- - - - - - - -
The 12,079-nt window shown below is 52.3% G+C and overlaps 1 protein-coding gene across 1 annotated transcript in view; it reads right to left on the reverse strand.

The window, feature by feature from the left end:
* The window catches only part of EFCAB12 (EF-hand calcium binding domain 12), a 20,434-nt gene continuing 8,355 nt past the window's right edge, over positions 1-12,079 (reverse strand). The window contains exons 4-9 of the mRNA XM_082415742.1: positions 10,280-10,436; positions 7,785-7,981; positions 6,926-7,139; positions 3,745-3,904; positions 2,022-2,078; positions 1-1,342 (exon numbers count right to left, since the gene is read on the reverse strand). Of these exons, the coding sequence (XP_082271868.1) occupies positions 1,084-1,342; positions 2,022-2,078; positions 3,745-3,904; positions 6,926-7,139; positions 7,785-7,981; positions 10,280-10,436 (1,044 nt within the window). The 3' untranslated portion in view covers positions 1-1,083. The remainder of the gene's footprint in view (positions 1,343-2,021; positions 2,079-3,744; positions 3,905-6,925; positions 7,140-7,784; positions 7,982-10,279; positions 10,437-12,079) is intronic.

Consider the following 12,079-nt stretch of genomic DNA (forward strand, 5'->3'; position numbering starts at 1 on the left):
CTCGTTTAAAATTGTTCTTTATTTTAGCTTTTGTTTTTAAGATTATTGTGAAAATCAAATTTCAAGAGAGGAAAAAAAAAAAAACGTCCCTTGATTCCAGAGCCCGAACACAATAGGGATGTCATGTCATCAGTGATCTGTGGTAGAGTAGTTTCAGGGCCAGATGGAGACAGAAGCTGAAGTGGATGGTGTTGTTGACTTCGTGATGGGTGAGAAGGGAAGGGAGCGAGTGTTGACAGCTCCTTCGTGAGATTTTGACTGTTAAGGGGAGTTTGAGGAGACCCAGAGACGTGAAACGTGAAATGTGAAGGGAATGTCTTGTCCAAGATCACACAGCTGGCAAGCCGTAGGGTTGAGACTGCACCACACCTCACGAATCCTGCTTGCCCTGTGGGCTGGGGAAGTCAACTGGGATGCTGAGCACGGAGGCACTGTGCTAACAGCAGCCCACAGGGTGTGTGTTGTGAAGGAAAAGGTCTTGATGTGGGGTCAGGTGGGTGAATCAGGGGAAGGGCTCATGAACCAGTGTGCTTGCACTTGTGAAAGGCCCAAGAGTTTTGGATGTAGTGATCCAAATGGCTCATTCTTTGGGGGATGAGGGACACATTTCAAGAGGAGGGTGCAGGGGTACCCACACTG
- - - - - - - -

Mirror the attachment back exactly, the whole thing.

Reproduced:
The 12,079-nt window shown below is 52.3% G+C and overlaps 1 protein-coding gene across 1 annotated transcript in view; it reads right to left on the reverse strand.

The window, feature by feature from the left end:
* The window catches only part of EFCAB12 (EF-hand calcium binding domain 12), a 20,434-nt gene continuing 8,355 nt past the window's right edge, over positions 1-12,079 (reverse strand). The window contains exons 4-9 of the mRNA XM_082415742.1: positions 10,280-10,436; positions 7,785-7,981; positions 6,926-7,139; positions 3,745-3,904; positions 2,022-2,078; positions 1-1,342 (exon numbers count right to left, since the gene is read on the reverse strand). Of these exons, the coding sequence (XP_082271868.1) occupies positions 1,084-1,342; positions 2,022-2,078; positions 3,745-3,904; positions 6,926-7,139; positions 7,785-7,981; positions 10,280-10,436 (1,044 nt within the window). The 3' untranslated portion in view covers positions 1-1,083. The remainder of the gene's footprint in view (positions 1,343-2,021; positions 2,079-3,744; positions 3,905-6,925; positions 7,140-7,784; positions 7,982-10,279; positions 10,437-12,079) is intronic.

Consider the following 12,079-nt stretch of genomic DNA (forward strand, 5'->3'; position numbering starts at 1 on the left):
CTCGTTTAAAATTGTTCTTTATTTTAGCTTTTGTTTTTAAGATTATTGTGAAAATCAAATTTCAAGAGAGGAAAAAAAAAAAAACGTCCCTTGATTCCAGAGCCCGAACACAATAGGGATGTCATGTCATCAGTGATCTGTGGTAGAGTAGTTTCAGGGCCAGATGGAGACAGAAGCTGAAGTGGATGGTGTTGTTGACTTCGTGATGGGTGAGAAGGGAAGGGAGCGAGTGTTGACAGCTCCTTCGTGAGATTTTGACTGTTAAGGGGAGTTTGAGGAGACCCAGAGACGTGAAACGTGAAATGTGAAGGGAATGTCTTGTCCAAGATCACACAGCTGGCAAGCCGTAGGGTTGAGACTGCACCACACCTCACGAATCCTGCTTGCCCTGTGGGCTGGGGAAGTCAACTGGGATGCTGAGCACGGAGGCACTGTGCTAACAGCAGCCCACAGGGTGTGTGTTGTGAAGGAAAAGGTCTTGATGTGGGGTCAGGTGGGTGAATCAGGGGAAGGGCTCATGAACCAGTGTGCTTGCACTTGTGAAAGGCCCAAGAGTTTTGGATGTAGTGATCCAAATGGCTCATTCTTTGGGGGATGAGGGACACATTTCAAGAGGAGGGTGCAGGGGTACCCACACTG